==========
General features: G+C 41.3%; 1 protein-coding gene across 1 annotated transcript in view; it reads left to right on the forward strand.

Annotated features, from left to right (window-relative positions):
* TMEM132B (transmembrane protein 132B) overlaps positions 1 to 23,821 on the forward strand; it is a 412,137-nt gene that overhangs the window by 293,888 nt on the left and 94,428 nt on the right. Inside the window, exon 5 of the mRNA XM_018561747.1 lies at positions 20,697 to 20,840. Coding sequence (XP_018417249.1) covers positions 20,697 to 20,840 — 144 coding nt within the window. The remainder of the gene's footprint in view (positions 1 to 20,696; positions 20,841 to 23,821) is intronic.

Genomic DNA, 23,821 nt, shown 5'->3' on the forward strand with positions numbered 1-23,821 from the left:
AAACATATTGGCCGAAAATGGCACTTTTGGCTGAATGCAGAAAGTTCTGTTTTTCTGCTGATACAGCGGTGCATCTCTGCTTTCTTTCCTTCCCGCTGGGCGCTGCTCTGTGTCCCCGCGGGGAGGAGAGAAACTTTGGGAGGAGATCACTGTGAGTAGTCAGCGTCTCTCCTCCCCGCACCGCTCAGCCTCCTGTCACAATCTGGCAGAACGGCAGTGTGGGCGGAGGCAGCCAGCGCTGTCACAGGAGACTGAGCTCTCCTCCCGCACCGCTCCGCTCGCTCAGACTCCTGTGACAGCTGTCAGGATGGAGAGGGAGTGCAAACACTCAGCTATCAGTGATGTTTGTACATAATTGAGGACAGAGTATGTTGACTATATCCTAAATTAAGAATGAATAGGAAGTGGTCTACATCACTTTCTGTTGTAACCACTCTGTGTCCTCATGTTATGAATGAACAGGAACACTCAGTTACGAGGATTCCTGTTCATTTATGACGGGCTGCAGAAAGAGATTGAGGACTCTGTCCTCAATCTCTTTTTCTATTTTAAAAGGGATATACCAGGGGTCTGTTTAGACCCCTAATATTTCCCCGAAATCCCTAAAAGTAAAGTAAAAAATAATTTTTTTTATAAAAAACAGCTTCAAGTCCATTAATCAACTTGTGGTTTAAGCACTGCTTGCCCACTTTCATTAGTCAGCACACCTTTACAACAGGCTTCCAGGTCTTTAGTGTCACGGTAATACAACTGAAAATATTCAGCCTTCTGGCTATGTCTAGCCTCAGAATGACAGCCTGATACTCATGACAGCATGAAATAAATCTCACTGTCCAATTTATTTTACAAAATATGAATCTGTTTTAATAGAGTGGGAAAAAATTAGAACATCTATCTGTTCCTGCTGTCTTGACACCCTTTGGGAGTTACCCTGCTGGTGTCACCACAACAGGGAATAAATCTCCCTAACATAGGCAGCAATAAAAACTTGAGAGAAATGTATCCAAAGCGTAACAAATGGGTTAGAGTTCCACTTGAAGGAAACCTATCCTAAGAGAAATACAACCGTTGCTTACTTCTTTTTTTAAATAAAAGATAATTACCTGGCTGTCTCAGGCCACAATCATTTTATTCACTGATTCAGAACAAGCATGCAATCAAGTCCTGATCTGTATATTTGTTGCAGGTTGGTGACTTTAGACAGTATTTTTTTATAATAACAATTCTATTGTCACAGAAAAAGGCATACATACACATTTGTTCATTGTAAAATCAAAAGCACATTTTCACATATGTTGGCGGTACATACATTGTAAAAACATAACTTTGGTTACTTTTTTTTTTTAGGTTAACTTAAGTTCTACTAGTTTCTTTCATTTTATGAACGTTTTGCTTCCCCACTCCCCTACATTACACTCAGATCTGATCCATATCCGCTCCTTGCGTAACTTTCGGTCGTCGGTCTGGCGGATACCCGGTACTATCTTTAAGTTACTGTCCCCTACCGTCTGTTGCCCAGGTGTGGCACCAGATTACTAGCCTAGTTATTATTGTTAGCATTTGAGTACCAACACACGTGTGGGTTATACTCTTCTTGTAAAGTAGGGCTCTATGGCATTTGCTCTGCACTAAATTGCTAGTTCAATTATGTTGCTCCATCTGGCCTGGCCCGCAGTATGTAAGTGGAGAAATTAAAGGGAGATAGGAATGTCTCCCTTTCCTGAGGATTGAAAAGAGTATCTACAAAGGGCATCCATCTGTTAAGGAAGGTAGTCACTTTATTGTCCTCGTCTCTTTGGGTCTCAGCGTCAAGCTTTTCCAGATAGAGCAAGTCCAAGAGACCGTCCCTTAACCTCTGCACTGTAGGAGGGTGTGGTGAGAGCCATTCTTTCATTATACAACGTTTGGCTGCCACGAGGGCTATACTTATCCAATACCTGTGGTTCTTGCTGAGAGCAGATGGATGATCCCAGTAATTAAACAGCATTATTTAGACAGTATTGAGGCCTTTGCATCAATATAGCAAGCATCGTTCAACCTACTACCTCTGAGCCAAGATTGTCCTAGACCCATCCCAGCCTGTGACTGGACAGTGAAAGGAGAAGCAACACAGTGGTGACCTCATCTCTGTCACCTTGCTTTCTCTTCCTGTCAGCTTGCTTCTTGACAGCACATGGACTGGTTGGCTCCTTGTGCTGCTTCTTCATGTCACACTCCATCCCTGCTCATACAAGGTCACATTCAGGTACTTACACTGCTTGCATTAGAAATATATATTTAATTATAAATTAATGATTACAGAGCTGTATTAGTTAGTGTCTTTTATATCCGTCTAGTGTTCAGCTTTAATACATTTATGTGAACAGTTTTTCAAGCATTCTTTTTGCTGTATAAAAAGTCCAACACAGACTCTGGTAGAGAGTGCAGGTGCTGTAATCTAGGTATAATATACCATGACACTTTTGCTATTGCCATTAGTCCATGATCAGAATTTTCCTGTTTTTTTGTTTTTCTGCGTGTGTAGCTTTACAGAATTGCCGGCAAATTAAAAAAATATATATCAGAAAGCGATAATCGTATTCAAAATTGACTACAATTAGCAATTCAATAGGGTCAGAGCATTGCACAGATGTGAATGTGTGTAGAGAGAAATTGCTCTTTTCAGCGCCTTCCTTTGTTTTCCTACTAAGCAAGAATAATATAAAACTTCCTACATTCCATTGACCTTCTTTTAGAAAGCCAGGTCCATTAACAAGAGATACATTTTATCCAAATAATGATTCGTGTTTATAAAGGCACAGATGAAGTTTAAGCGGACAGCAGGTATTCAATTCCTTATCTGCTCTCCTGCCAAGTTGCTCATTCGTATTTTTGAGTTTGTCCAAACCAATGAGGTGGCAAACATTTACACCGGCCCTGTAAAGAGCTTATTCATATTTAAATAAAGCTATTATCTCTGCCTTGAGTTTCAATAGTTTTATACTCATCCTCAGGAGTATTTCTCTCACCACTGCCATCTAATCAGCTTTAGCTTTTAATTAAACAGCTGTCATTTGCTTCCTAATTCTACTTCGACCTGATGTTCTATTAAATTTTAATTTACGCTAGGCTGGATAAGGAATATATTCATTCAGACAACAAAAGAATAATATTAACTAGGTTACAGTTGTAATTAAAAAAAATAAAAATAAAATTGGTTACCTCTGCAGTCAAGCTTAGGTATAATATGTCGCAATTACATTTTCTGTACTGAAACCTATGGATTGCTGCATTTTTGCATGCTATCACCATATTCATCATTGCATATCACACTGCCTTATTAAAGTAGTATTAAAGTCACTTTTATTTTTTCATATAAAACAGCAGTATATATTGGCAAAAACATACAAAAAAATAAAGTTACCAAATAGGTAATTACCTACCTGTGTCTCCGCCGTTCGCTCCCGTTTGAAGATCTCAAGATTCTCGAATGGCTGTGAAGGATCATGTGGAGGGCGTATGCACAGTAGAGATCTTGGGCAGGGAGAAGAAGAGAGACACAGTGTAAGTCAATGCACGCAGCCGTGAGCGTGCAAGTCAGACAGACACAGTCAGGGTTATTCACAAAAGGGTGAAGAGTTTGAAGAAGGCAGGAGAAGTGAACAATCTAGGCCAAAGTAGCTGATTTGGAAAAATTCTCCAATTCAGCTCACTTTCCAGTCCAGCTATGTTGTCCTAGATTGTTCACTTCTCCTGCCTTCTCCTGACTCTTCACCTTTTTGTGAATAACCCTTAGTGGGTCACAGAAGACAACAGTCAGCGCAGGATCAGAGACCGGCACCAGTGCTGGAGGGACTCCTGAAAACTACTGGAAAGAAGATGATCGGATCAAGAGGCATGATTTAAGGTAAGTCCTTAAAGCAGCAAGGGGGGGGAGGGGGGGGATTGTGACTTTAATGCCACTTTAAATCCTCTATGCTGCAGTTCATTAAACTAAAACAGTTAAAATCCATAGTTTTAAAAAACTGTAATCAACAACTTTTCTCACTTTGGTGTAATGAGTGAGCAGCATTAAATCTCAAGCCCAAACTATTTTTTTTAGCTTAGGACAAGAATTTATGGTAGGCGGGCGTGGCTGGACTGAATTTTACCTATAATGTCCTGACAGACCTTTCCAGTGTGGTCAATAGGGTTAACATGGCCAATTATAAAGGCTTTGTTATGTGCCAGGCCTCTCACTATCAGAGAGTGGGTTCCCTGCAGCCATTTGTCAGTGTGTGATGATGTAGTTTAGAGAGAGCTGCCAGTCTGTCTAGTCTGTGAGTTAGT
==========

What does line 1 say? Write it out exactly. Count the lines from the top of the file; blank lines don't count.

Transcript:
General features: G+C 41.3%; 1 protein-coding gene across 1 annotated transcript in view; it reads left to right on the forward strand.